The immunology expert from the University of Sherbrooke shared her insight about where she sees the future of MS research headed, and the need to focus attention on the body’s innate immune response.
“It’s the future in MS research and something we have to emphasize—innate immune response is also really important. It’s not only the driver of the adaptive immune response, but it’s the only immune response located in the CNS.”
Marjan Gharagozloo, PhD, and colleagues are working to address the immune and inflammatory aspects of multiple sclerosis (MS), as central nervous system inflammation is a well-known driver of early phases of the disease, in addition to maintaining a presence in the later phases. Although many of the therapies used in the treatment of MS target periphery immune response, the scientist from the University of Sherbrooke’s Department of Immunology expects that the future lies in the targeting of the innate immune response.
She and her colleagues have been exploring the central nervous system (CNS) cell expression of anti-inflammatory molecules as a therapeutic target. They’ve been working with mouse models of MS and spontaneous experimental autoimmune encephalomyelitis (EAE) and evaluating what effect Nlrx1—a mitochondrial innate immune sensor that is universally expressed and NF-κB inhibiting—can have on CNS inflammation.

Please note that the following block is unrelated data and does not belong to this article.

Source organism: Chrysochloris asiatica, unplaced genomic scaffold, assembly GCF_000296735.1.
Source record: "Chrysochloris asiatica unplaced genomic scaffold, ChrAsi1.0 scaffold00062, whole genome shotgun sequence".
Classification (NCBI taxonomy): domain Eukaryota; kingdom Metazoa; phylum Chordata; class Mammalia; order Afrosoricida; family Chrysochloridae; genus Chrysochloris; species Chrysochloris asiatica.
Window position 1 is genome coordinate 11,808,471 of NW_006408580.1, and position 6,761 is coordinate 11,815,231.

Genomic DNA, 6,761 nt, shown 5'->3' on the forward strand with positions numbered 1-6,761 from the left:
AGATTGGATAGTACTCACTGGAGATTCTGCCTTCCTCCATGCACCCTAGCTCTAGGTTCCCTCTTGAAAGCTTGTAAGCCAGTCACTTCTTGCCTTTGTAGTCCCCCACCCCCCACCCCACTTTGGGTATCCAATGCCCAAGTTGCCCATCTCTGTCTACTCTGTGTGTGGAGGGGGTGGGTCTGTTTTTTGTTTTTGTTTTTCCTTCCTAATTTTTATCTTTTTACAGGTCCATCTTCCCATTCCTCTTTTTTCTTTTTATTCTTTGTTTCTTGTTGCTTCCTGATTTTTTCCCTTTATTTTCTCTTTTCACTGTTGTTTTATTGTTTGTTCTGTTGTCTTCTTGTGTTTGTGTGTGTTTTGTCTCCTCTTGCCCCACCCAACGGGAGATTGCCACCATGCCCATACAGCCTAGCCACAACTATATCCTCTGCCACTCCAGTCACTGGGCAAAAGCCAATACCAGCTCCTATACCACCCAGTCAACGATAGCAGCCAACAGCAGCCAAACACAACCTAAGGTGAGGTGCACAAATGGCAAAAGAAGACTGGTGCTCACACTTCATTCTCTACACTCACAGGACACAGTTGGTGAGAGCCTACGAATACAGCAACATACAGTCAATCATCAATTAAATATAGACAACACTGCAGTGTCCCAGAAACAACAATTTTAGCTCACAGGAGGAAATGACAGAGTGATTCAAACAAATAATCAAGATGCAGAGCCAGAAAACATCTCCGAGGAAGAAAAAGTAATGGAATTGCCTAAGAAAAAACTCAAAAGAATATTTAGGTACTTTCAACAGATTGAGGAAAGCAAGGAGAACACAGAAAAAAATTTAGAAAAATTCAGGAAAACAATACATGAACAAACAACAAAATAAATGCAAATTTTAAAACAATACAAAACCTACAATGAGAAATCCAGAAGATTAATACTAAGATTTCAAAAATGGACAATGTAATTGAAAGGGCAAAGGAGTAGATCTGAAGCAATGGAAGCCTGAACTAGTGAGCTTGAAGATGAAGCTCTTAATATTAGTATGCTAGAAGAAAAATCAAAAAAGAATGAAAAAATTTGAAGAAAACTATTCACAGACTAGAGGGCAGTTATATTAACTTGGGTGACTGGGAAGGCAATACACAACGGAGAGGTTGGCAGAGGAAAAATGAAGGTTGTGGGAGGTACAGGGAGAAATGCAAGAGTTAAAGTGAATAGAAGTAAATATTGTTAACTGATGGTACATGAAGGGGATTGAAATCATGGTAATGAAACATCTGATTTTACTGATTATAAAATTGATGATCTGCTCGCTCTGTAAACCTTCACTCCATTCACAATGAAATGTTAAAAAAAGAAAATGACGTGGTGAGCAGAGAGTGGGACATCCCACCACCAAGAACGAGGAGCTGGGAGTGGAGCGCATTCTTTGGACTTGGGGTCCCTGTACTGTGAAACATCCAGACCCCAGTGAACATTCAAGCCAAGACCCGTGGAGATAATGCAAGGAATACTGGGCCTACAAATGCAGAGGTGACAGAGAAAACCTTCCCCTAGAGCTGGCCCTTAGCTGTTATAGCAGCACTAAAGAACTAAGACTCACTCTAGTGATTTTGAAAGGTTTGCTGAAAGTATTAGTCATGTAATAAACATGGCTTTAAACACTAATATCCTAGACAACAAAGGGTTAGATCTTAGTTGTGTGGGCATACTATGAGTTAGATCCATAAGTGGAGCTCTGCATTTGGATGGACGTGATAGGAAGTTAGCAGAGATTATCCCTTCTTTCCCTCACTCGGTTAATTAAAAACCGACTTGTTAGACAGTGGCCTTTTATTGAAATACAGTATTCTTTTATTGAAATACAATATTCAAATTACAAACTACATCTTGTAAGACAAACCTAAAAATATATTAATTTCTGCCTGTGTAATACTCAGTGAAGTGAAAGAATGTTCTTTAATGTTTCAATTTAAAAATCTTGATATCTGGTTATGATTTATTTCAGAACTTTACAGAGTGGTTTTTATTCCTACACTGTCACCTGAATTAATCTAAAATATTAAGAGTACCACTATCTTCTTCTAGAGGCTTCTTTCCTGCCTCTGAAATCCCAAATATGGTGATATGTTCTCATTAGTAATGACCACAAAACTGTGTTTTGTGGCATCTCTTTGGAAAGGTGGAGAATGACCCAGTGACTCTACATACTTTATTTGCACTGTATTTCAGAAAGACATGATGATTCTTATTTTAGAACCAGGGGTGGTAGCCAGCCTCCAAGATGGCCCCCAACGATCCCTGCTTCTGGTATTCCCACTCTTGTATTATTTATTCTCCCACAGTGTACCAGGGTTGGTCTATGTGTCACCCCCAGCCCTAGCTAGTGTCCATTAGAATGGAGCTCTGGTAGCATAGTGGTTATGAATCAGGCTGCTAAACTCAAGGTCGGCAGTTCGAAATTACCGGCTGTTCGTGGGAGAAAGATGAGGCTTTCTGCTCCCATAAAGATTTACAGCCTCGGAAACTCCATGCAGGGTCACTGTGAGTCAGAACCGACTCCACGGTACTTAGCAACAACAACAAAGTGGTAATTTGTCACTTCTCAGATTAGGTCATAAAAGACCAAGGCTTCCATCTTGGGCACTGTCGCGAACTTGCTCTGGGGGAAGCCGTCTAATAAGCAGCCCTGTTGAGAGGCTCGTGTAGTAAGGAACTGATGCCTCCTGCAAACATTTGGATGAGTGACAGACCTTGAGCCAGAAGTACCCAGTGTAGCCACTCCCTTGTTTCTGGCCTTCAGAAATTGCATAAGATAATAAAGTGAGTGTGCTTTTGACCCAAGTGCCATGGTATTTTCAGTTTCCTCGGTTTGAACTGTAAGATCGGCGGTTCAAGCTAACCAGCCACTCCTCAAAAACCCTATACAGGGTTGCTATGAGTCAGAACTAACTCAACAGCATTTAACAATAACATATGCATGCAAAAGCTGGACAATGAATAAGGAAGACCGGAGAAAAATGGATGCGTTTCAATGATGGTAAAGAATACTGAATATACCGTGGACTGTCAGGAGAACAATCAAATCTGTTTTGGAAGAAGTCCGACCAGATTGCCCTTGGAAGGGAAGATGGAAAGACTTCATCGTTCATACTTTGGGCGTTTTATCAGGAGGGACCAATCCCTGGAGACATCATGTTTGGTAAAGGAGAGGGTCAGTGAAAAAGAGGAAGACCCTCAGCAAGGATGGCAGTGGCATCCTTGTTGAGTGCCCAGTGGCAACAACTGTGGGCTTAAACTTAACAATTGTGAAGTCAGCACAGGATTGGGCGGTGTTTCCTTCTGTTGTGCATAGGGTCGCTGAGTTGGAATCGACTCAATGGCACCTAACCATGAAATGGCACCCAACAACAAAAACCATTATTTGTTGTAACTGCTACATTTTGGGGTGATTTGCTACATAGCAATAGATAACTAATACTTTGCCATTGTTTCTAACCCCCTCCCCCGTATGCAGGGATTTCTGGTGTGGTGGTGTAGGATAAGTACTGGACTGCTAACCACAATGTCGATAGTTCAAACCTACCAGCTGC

To find out more about what their work has led Gharagozloo to hypothesize and to have her share her insight about where she sees the future of MS research headed, NeurologyLive® spoke with her on the floor at the Americas Committee for Treatment and Research in Multiple Sclerosis (ACTRIMS) 2019 Forum in Dallas, Texas.
Gharagozloo M, Mahmoud S, Simard C, et al. The Mitochondrial Innate Immune Sensor, NLRX1, Inhibits Early Stages of CNS Inflammation and Prevents the Onset of Progressive EAE. Presented at: ACTRIMS Forum; February 28 to March 2, 2019; Dallas, TX. Abstract #3442. actrims.confex.com/actrims/2019/meetingapp.cgi/Paper/3442. Accessed March 28, 2019.
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